A horror story was upsetting for Atlantis!

This incident that I’ll call “The Kayak Kid” is actually a horror story–as you will agree having seen the Ranier rapids in full boil this summer.
Now kayaks are said to be catching on again.
You’ve known that our new-found Atlantis has held perils for us right along, and the fact we are so proud of our fabulous heritage here has much to do with our survival stories.
A bunch of us were assigned, in another hot summer long ago, probably about 1947, to load gravel trucks by hand at Pither’s Point beach.
Let’s see now, we had several young guys, mostly since deceased, like Spreck Thompson, Ed Blasky, Ernie Wolden and truck driver Art Hayes, probably none of whom would outlive the Kayak Kid. That’s what we called the little lad whose life was spared one hot day.
Other significant names in our group included the late George Salo, the foreman. George was an old Finlander from the bush camps with a keen sense of humour. As he sat on our rockpile, he would assure us that he didn’t want us working hard,” just fast and steady, bhoys,” he would caution us in quite an accent.
Besides me, there was also Fred Sus, soon to become the hero of this story. Fred and Eddy Blasky teamed up well and came in handy when we used those rocks to blend into hand-mixed cement on our next job, which was fencing around the papermill’s radio tower out on McIrvine Road.
This was halfway to the airport built later, and not far from the bark piles which bagpiper Bob Hamilton still hopes to turn into profit and recreation with his oft-postponed skiing business.
While the sun beat down and Trucker Hayes kept on returning for yet another load amidst our groans, there was a shout heard from the water’s edge.
Someone had seen a tiny craft tip over in the swift current and spill its passenger just above the rapids. A horrifying event was about to take place within 100 yards of us.
All we could make out at first was a small arm hanging onto a stick, which turned out to be a kayak paddle. It was a stick so small you could not imagine it supporting even a small boy in that wicked maelstrom of foam and wild waves which can create a whirlpool at least 10 feet deep.
The boy, refusing to let go of that stick, missed the whirlpool or this would be a different story. His luck carried him under Ranier bridge, through the rapids, and eventually into the calmer part of that crazy water, but also further from shore.
As he bore down on the American coast, though, he seemed to be picking up more speed.
By now, somehow we were coming out of shock at all this and, almost without thinking, responding in different ways to an emergency no one ever contemplated. I never ran so fast before and soon was floating a pulpwood stick ahead of me out towards that desperate boy.
But right off where the old Hallett sits on the point today, there appeared a small skiff and motor carrying its owner and Fred Sus, who had recruited someone netting minnows near the old pumphouse. Quickly, they hauled the boy aboard while everyone shouted with relief.
I never learned the name of the Kayak Kid but I still witness his distress every spring at Ranier bridge. I marvel at his deliverance while wondering where that kind of luck comes from.
I’ve been close to drowning victims at other times and wished fervently they were so well favoured. But his boyish sense of bravery and self-preservation is still unmatched in my memory.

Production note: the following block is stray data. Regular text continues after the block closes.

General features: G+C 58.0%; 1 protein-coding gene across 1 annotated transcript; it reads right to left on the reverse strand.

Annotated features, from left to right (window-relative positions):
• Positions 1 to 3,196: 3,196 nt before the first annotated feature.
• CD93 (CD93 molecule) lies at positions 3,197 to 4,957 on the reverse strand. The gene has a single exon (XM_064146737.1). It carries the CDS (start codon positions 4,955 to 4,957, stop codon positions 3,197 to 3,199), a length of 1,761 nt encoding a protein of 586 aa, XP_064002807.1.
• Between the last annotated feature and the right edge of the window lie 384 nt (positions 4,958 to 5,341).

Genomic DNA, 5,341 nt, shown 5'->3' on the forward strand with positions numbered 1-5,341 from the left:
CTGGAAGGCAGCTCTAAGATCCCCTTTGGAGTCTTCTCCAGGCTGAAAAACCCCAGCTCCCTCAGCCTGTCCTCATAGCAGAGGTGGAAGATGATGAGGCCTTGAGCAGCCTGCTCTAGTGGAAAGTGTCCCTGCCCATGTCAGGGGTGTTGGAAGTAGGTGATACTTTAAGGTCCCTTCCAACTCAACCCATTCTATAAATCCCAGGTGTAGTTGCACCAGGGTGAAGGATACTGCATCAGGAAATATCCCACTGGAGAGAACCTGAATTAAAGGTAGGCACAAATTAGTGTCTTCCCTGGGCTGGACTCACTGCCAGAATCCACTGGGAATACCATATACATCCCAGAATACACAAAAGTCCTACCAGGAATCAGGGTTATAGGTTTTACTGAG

Most of my fellow shovellers on the beach that day were not to be so fortunate when their own turns came, mostly very prematurely, too.
And I sometimes wonder yet whether old George Salo went wandering off with another joke on his lips!
• • •
Dave Brockie recalls the cost of performing on the old Point Park pavilion floor. A nickel a dance, he declared, so who believes now they didn’t know how to make money in those days?
• • •
Margaret Caldwell has just observed her 90th birthday at Stettler, Alta., a familiar occurrence for many of those who spent their earlier years here in Atlantis.
This was reported by her niece, Norma Pattison, while organizing a barbecue.
• • •
Calvin Muckle loaded Gordon McTaggart for a boat ride all the way down Rainy River last week to celebrate Calvin’s return with enough inspiration to restore Pither’s Point Park pavilion for our new Atlantis.
Go for it, boys!
• • •
But Bob Brown has trouble at his Timberwolf Lodge on the road to Dryden. His generator which powers the whole resort and businesses broke down the other day and, learning a new one would take $16,000, Bob rented one while thinking it over.
• • •
Everyone to the west is getting excited over Chapple Day activities in mid-August, partially at Steve Both’s farm opposite Sturgeon Creek School.
One of the Scott girls, Robbie Ogden, is looking for old photos of their place that also is remembered as a McRae homestead.
• • •
I had to ask the Red Dog Inn’s present managress, Tammy Hayward, whether she remembered what age her great-grandma Annie Lawler reached because I knew Annie at 100 years as a real whiz.
But she weathered only one more year.
Her son, Bud, was a popular hotelier and the family originated at Pinewood. His granddaughter followed in his footsteps.
• • •
A fishing cap bearing the acromyn “GOATS” is referring to Grouchy Old Administrative Types, Calvin Muckl explains.
• • •
They’re back! The Andrusco gang from all points of the compass are here Saturday night at the curling club for a social from 6-7 p.m., including a line dancing demonstration. Then at 8 p.m., all three–Eugene, Allan, and Billy–will pick up their instruments for dancing until 10.
There also will be a buffet, and lots of chance to get re-acquainted with our most famous local musicians.

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